During my most recent Employment Law workshop, we covered a number of HR specific issues that have recently been updated. As it’s important that you, as an employer, know about any employment law changes, here’s a summary of some of the most pertinent items.
Even if you attended the event, this summary will help you to keep abreast of latest legislation.
Leap Year Holidays – are employees entitled to an extra day?
As 2020 is a leap year, you may well be asked this question by your employees:
- Salaried employees are paid a set salary for the year, so unless their Employment Contract states that they can have an extra day’s pay (extremely unlikely), it doesn’t make any difference to what they’re paid.
- However, an employee who is paid according to the hours they work, or the amount of work they do, will be entitled to be paid for that extra day if they have to work it.
Vehicle Tracking and GDPR
Many organisations use tracking devices in their company vehicles to record behavioural information, such as speed and distance travelled. If this is necessary for your business, you need to ensure you’re legally compliant:
- Draw up a Vehicle Tracking Policy that sets out the aims of the technology, clarifies the rules and procedures of usage, and explains how the data is used for your employees to understand.
- Full transparency is needed for GDPR purposes, so this information should also be included in your Employee Privacy Statement.
- Where personal use of the vehicles is permitted, a privacy button or similar technology should be installed to ensure that data is not collected outside business hours.
- If you need specific help to create a Vehicle Tracking Policy for your organisation, please get in touch.
Redundancy Protection for Pregnant Employees and New Parents
The law will be extended and will double the current period of redundancy protection as follows:
- So that it applies from the point at which an employee informs their employer that they are pregnant, whether this is done orally or in writing; and
- For six months following the end of maternity leave.
For now, these are the important things to note as an employer:
- An employee selected for redundancy during maternity leave is entitled to be offered a suitable alternative vacancy with you before other employees and without application or competitive interview.
- Failure to offer the above renders the subsequent redundancy dismissal as automatically unfair.
Parental Bereavement Leave Entitlement
From April 2020, statutory leave will be available to all employees who are ‘bereaved parents’ where they were the primary carers for a child under 18, however long they have worked with you. Other things you must consider are:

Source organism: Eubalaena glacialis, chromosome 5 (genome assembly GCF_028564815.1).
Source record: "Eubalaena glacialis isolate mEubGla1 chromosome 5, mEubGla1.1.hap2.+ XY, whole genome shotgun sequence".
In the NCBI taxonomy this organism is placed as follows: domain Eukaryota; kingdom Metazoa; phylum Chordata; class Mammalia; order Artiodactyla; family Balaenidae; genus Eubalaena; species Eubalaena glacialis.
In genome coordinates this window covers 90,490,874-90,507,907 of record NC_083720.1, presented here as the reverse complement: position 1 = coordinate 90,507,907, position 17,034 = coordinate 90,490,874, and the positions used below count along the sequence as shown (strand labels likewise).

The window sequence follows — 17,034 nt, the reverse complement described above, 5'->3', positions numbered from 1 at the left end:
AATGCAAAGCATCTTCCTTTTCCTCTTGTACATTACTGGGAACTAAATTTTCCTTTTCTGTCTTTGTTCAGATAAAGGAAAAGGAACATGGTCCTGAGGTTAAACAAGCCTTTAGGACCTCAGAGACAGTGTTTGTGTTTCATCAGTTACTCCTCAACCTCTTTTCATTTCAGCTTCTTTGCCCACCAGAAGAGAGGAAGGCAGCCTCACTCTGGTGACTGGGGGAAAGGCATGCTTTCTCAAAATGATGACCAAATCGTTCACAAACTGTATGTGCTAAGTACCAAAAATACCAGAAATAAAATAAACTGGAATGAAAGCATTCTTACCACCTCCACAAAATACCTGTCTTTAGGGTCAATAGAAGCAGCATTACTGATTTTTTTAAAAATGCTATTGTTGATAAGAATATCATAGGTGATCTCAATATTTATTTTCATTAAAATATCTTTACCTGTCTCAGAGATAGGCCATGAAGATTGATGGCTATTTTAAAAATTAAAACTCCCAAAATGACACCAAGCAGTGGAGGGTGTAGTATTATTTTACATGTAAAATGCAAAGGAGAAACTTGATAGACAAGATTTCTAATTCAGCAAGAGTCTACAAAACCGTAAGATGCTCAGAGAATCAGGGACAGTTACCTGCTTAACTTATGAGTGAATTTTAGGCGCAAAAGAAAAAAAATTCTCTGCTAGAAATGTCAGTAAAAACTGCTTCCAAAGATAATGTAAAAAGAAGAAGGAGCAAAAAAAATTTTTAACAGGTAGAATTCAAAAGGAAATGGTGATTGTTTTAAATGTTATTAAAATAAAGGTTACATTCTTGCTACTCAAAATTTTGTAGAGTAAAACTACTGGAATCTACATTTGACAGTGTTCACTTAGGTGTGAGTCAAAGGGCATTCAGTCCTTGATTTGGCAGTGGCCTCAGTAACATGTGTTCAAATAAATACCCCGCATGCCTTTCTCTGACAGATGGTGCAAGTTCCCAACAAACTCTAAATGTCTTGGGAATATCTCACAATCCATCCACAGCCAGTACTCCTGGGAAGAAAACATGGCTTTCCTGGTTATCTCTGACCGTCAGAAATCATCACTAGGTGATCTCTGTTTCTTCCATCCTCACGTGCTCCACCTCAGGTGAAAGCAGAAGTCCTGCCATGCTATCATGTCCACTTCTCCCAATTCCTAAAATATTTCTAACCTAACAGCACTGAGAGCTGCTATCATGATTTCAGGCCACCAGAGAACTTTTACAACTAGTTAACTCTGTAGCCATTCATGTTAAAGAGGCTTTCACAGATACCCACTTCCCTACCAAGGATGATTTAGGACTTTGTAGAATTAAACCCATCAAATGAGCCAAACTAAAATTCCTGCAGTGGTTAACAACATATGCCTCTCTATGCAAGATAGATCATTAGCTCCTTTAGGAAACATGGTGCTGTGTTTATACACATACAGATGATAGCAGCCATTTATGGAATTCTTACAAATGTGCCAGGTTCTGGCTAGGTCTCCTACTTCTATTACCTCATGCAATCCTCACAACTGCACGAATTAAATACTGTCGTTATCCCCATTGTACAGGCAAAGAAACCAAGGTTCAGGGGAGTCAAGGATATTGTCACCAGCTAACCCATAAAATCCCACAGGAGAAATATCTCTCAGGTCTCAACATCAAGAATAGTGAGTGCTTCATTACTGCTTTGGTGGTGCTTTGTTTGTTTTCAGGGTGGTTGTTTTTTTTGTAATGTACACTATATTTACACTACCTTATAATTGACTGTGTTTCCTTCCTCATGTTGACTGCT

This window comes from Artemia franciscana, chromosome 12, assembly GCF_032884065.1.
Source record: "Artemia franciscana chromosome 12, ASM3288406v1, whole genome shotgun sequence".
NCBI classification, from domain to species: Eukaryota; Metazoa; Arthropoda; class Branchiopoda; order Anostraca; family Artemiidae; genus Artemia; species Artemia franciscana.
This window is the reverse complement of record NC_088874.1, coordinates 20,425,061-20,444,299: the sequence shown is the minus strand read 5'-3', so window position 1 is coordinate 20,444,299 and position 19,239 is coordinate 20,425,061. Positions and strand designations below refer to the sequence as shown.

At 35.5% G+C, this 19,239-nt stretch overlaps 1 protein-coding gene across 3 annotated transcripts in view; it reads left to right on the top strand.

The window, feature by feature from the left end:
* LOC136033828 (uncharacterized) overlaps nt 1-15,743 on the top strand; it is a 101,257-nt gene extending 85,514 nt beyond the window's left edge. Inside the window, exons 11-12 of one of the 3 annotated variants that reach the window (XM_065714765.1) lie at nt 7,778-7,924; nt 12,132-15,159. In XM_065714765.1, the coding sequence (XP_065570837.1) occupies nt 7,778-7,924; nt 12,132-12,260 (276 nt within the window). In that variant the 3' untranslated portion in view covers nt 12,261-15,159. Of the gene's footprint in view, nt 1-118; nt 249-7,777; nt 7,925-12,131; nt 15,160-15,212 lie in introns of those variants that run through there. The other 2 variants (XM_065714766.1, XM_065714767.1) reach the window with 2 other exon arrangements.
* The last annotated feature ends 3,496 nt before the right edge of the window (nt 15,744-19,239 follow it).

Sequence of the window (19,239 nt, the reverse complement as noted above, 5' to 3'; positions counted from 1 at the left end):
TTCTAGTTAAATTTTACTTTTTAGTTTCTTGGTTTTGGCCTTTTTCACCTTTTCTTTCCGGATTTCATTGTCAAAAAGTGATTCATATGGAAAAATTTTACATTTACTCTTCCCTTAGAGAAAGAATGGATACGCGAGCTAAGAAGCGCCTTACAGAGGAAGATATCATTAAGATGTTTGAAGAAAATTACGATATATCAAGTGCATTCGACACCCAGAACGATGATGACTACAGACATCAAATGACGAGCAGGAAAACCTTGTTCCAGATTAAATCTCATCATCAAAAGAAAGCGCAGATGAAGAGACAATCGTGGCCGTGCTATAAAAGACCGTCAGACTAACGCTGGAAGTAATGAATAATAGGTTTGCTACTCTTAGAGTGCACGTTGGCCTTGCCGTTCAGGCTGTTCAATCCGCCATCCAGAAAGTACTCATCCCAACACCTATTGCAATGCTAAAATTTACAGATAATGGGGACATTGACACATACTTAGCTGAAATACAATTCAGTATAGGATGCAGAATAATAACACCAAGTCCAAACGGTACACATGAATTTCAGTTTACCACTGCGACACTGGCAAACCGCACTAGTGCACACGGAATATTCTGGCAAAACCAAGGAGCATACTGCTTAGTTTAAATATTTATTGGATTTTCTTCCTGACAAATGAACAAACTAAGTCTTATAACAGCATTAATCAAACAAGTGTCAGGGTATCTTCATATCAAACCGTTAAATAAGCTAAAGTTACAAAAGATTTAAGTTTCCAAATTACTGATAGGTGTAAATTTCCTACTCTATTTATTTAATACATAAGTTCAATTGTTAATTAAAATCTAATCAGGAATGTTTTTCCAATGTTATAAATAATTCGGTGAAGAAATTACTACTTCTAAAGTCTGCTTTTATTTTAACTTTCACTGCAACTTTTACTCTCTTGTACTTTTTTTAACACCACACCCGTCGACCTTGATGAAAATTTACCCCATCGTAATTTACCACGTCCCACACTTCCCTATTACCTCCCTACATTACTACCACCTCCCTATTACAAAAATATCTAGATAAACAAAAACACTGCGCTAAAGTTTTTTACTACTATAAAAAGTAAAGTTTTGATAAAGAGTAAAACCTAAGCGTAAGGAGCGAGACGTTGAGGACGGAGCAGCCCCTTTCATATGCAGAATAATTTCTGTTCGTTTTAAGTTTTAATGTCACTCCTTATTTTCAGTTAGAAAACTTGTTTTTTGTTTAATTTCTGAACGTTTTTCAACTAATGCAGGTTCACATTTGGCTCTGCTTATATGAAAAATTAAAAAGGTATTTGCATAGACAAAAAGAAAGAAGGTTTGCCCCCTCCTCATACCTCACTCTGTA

- Entitlement focuses more on the responsibility of the ‘primary carer’ and less on the legal status of the carer to the child.
- This includes non-traditional family structures, such as adoptive parents, people fostering to adopt, legal guardians and most foster parents.
- It also covers parents who suffer a stillbirth at 24 weeks or more into pregnancy.
- Bereavement leave patterns are in units of a week, not days. A single block of two weeks or two separate one week blocks should be taken up to 56 weeks from the date of death.
Vegetarianism and the Equality Act 2010
An employment tribunal – Conisbee v Crossley Farms Ltd – recently held that vegetarianism is not a ‘philosophical belief’ under the Equality Act 2010. However, the tribunal did suggest that veganism is more likely to be protected under the Act as vegans: ‘do not accept the practice under any circumstances of eating meat, fish or dairy products, and have distinct concerns about the way animals are reared, the clear belief that killing and eating animals is contrary to a civilised society and also against climate control’.
As an employer, it’s good practice to respect individual’s dietary choices and requirements. Ensure that work-related social events cater for your employees’ dietary needs, and encourage an atmosphere of acceptance. Don’t allow staff to mock their colleagues for their dietary choices.
From April 2020 private sector firms will have to check whether contractors need to pay income tax and national insurance contributions, moving the responsibility for conducting checks from the contractor to the hirer/end user business using their services.
Only companies which are not “small”, as defined by the Companies Act 2006, will be subject to the new off-payroll working rules. A small company must meet twoof the following qualifying conditions:
• An annual turnover not more than £10.2m
• A balance sheet total not more than £5.1m
• No more than 50 employees.
For unincorporated organisations, those businesses whose turnover exceeds £10.2m in one calendar year must operate the rules.
The new rules will require the hirer/end user to provide an employment status determination and the reasons for that decision down the contractual chain to each party, in addition to directly to the worker.
A “status disagreement process” will be required to respond to representations from workers where there is a disagreement over determination. HMRC has promised guidance on how to fulfil the obligation to take reasonable care and how to implement a status disagreement process.
The HMRC Check Employment Status for Tax tool (CEST), is intended to help with status determinations, but still fails to win the confidence of its intended users, particularly in light of HMRC’s failure in tax tribunal cases to apply the status tests correctly.
There are many challenges to consider, such as identifying those PSC’s, not taking a blanket approach, and being prepared to deal with appeals. For more information on the complexities of IR35 and how it could affect your business, do get in touch.
If you would like to discuss any of the above employment law items, or have any other issues you need help with, do call me on 0118 940 3032 or click here to email me.